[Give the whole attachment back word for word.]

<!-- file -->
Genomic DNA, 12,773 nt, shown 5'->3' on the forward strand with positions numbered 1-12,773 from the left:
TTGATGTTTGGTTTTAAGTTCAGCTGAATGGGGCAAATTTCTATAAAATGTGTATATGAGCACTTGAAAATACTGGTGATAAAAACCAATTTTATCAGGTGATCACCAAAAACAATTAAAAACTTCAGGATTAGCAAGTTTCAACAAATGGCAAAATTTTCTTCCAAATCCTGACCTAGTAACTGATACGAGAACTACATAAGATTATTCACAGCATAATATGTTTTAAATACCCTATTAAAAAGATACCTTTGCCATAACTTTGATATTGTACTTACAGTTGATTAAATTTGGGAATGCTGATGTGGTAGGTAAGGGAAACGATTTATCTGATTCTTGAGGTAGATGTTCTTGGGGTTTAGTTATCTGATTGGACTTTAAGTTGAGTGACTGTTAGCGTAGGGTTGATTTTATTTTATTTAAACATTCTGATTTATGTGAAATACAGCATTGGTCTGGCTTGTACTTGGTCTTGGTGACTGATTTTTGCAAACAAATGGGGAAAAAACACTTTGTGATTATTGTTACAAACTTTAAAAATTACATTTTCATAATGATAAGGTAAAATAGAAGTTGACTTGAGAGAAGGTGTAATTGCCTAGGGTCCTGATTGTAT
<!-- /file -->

Genomic DNA, 12,773 nt, shown 5'->3' on the forward strand with positions numbered 1-12,773 from the left:
TTGATGTTTGGTTTTAAGTTCAGCTGAATGGGGCAAATTTCTATAAAATGTGTATATGAGCACTTGAAAATACTGGTGATAAAAACCAATTTTATCAGGTGATCACCAAAAACAATTAAAAACTTCAGGATTAGCAAGTTTCAACAAATGGCAAAATTTTCTTCCAAATCCTGACCTAGTAACTGATACGAGAACTACATAAGATTATTCACAGCATAATATGTTTTAAATACCCTATTAAAAAGATACCTTTGCCATAACTTTGATATTGTACTTACAGTTGATTAAATTTGGGAATGCTGATGTGGTAGGTAAGGGAAACGATTTATCTGATTCTTGAGGTAGATGTTCTTGGGGTTTAGTTATCTGATTGGACTTTAAGTTGAGTGACTGTTAGCGTAGGGTTGATTTTATTTTATTTAAACATTCTGATTTATGTGAAATACAGCATTGGTCTGGCTTGTACTTGGTCTTGGTGACTGATTTTTGCAAACAAATGGGGAAAAAACACTTTGTGATTATTGTTACAAACTTTAAAAATTACATTTTCATAATGATAAGGTAAAATAGAAGTTGACTTGAGAGAAGGTGTAATTGCCTAGGGTCCTGATTGTAT